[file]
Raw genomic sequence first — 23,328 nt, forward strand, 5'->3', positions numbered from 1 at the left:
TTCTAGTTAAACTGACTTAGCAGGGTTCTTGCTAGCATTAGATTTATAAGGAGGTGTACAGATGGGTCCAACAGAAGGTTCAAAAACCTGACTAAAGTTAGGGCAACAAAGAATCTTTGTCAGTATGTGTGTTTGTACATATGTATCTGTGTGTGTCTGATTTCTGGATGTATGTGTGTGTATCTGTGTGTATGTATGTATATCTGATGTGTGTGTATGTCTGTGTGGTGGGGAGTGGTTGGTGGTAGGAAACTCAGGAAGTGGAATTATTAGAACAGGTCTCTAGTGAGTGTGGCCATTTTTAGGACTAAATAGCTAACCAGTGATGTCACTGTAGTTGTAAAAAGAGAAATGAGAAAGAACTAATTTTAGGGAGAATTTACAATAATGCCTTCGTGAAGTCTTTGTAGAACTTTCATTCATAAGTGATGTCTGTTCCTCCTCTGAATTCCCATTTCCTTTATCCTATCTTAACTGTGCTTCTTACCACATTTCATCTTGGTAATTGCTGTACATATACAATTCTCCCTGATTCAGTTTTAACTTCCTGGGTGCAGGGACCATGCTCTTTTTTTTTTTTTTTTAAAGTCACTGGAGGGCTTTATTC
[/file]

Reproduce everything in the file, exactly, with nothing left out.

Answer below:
Raw genomic sequence first — 23,328 nt, forward strand, 5'->3', positions numbered from 1 at the left:
TTCTAGTTAAACTGACTTAGCAGGGTTCTTGCTAGCATTAGATTTATAAGGAGGTGTACAGATGGGTCCAACAGAAGGTTCAAAAACCTGACTAAAGTTAGGGCAACAAAGAATCTTTGTCAGTATGTGTGTTTGTACATATGTATCTGTGTGTGTCTGATTTCTGGATGTATGTGTGTGTATCTGTGTGTATGTATGTATATCTGATGTGTGTGTATGTCTGTGTGGTGGGGAGTGGTTGGTGGTAGGAAACTCAGGAAGTGGAATTATTAGAACAGGTCTCTAGTGAGTGTGGCCATTTTTAGGACTAAATAGCTAACCAGTGATGTCACTGTAGTTGTAAAAAGAGAAATGAGAAAGAACTAATTTTAGGGAGAATTTACAATAATGCCTTCGTGAAGTCTTTGTAGAACTTTCATTCATAAGTGATGTCTGTTCCTCCTCTGAATTCCCATTTCCTTTATCCTATCTTAACTGTGCTTCTTACCACATTTCATCTTGGTAATTGCTGTACATATACAATTCTCCCTGATTCAGTTTTAACTTCCTGGGTGCAGGGACCATGCTCTTTTTTTTTTTTTTTTAAAGTCACTGGAGGGCTTTATTC